"Old" and "new" cannot be applied so simply to the economy and its laws as attempted. The "great transformation" that presumably is still in its first third will bring many innovations. Radical innovations will occur in all value-added stages of the economy from research and development to marketing. New forms of organization and new types of enterprise will arise, new kinds of administration, learning and teaching, transportation and consumption. People will act in many new ways.

Nevertheless the laws of the economy will not change. Price formation will occur despite all the innovations through supply and demand. Contracts should be observed and expenses paid. Debtors should be served. Creditors have to be executed or written off. Businesses first need customers, then they can think of shareholders. They must be competitive at all times. Being valuable is not their goal. Business will first maximize customer value. Shareholder value comes afterwards. Solid financing and the ability to survive bad times will be basic elements of every business strategy. One must learn to rightly distinguish false misguided growth and market-necessary size from personal monuments. Good managers must be clearly contrasted from adverturers and egomaniacs. Businesses cannot be conducted one-dimensionally in a purely financial economic way in the long run.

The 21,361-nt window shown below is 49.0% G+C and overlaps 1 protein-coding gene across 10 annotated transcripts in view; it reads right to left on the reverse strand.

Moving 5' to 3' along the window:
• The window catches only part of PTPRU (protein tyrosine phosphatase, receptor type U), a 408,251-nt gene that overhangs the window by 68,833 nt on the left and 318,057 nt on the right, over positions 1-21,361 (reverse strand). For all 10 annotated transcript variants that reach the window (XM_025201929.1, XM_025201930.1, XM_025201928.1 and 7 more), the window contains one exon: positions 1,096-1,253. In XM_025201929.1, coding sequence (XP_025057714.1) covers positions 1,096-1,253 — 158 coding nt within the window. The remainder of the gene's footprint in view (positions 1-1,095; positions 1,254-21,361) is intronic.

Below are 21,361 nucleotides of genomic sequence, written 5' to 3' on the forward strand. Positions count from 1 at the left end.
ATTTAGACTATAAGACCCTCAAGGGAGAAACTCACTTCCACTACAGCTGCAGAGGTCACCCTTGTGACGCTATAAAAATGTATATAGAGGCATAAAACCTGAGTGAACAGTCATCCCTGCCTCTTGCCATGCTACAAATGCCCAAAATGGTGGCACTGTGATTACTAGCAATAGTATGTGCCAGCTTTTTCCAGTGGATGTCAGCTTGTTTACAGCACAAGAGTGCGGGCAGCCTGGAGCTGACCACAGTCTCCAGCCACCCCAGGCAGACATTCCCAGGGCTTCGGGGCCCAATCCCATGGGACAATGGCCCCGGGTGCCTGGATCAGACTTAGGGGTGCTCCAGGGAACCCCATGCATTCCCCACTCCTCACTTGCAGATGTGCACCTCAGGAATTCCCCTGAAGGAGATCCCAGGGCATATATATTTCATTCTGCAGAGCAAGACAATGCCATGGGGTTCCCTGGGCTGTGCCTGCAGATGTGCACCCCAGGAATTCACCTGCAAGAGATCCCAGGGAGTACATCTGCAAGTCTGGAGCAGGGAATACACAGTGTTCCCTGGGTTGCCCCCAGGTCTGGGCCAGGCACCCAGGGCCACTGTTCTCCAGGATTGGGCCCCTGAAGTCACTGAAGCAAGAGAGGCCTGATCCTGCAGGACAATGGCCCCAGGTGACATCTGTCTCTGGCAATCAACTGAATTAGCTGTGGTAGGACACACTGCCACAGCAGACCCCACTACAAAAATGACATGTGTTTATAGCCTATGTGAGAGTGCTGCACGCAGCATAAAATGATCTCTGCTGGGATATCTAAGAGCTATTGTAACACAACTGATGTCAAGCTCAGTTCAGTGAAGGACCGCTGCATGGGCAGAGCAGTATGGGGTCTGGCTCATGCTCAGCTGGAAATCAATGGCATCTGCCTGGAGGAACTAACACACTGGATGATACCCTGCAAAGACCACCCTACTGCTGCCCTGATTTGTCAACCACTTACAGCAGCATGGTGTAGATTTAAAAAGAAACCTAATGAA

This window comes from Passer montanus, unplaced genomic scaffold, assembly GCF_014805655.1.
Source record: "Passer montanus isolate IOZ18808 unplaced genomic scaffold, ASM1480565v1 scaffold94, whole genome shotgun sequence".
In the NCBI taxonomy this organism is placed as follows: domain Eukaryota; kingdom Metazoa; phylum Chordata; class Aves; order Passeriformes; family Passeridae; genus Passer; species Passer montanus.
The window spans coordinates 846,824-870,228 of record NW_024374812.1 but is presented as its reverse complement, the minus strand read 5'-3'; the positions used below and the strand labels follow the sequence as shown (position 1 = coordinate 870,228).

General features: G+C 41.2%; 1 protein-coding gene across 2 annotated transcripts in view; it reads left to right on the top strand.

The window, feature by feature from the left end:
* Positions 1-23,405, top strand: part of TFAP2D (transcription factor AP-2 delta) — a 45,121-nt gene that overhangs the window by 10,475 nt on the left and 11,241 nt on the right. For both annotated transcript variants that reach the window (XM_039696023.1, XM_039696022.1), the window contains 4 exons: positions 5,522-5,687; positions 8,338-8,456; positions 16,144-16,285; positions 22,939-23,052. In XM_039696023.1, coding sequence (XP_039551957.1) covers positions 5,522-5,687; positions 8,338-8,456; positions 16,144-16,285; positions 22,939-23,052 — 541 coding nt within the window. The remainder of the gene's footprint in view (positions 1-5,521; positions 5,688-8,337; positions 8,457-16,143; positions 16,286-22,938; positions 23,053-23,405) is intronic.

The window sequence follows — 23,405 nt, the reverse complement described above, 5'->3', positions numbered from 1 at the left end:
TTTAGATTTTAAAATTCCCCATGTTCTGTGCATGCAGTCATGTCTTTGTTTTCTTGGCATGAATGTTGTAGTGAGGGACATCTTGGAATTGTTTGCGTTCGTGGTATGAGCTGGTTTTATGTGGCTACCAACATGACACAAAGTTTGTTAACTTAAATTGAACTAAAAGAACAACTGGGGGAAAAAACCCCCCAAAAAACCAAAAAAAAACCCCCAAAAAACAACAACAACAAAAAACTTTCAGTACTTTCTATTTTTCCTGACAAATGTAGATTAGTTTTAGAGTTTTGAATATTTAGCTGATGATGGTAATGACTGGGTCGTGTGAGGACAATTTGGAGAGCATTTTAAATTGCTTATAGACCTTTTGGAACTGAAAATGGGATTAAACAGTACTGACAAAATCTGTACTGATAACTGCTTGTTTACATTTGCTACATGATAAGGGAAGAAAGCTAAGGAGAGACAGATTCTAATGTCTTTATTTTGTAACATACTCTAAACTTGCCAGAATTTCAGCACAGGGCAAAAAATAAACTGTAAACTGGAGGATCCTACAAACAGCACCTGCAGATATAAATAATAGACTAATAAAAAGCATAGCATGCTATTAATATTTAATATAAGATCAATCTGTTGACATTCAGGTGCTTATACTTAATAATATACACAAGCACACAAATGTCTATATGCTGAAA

True and False Liberalism

A free economy is not possible by renouncing on rules. This must be learned again. Liberalism has never meant disorderliness but rather the establishment of carefully well-thought out and skillfully arranged rules that set limits to self-destructive forces and clearly and strictly limit individuals' exercise of power and enforce responsibility and liability for faulty conduct.